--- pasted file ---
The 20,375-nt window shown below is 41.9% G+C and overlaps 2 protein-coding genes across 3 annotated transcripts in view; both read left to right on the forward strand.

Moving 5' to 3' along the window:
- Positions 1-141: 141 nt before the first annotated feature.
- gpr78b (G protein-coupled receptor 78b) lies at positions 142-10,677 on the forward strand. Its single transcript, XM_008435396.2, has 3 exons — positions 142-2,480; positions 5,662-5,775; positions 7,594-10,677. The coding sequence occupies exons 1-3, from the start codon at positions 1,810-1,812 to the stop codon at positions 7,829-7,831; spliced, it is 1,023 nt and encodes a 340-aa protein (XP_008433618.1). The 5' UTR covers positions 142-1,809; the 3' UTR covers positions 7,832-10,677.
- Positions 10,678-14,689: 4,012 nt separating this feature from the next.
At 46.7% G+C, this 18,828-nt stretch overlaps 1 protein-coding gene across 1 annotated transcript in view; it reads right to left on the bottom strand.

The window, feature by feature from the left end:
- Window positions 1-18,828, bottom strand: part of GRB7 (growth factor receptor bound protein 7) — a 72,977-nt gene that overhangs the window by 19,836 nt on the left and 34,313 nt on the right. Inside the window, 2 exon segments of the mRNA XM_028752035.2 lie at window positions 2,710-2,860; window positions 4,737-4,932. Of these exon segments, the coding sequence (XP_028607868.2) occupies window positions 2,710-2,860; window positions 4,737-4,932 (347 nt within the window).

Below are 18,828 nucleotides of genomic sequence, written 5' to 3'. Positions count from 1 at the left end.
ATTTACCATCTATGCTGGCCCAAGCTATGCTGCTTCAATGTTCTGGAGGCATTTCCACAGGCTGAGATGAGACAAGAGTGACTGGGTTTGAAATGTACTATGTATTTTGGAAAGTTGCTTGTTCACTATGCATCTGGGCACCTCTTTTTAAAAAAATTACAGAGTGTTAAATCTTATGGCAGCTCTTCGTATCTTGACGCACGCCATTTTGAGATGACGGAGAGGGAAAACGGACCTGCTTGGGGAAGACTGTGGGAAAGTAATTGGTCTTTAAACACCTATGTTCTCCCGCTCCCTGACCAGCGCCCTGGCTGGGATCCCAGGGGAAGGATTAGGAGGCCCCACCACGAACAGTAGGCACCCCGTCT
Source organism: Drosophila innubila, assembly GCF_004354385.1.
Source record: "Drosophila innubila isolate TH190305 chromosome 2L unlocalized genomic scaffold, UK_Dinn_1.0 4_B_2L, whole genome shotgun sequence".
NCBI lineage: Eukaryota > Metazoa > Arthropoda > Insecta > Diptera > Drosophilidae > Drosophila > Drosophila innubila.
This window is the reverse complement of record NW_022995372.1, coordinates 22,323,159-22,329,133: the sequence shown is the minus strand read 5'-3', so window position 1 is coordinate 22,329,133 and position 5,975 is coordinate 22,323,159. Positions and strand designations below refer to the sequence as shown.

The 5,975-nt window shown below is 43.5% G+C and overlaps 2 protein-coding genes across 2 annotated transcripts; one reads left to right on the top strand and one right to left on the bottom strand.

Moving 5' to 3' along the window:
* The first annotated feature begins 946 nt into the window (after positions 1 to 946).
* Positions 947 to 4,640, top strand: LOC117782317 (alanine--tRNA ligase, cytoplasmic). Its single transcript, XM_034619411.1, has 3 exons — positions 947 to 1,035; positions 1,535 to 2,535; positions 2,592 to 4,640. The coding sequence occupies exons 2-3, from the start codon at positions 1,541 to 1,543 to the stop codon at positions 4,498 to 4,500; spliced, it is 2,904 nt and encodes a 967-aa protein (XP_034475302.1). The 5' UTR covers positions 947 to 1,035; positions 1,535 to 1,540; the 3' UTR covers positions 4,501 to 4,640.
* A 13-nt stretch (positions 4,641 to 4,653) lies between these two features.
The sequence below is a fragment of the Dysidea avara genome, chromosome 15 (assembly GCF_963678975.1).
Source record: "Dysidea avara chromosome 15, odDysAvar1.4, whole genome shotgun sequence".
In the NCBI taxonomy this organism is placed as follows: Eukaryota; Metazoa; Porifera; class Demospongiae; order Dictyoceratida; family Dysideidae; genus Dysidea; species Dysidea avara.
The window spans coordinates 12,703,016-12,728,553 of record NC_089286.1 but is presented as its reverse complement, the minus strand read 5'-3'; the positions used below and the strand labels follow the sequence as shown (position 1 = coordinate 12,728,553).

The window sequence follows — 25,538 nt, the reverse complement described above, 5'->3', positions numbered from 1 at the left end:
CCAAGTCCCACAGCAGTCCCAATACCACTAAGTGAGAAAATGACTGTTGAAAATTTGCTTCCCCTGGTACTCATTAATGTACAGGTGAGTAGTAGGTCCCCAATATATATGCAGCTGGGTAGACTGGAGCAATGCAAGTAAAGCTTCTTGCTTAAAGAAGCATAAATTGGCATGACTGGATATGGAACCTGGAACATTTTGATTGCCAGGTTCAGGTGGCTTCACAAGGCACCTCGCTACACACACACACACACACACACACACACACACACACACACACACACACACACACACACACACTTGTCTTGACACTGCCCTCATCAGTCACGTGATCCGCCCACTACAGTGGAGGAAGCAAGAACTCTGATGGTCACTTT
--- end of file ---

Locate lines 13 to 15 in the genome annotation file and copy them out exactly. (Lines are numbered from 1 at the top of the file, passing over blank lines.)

NCBI lineage: Eukaryota > Metazoa > Arthropoda > Insecta > Diptera > Drosophilidae > Drosophila > Drosophila innubila.
This window is the reverse complement of record NW_022995372.1, coordinates 22,323,159-22,329,133: the sequence shown is the minus strand read 5'-3', so window position 1 is coordinate 22,329,133 and position 5,975 is coordinate 22,323,159. Positions and strand designations below refer to the sequence as shown.

The 5,975-nt window shown below is 43.5% G+C and overlaps 2 protein-coding genes across 2 annotated transcripts; one reads left to right on the top strand and one right to left on the bottom strand.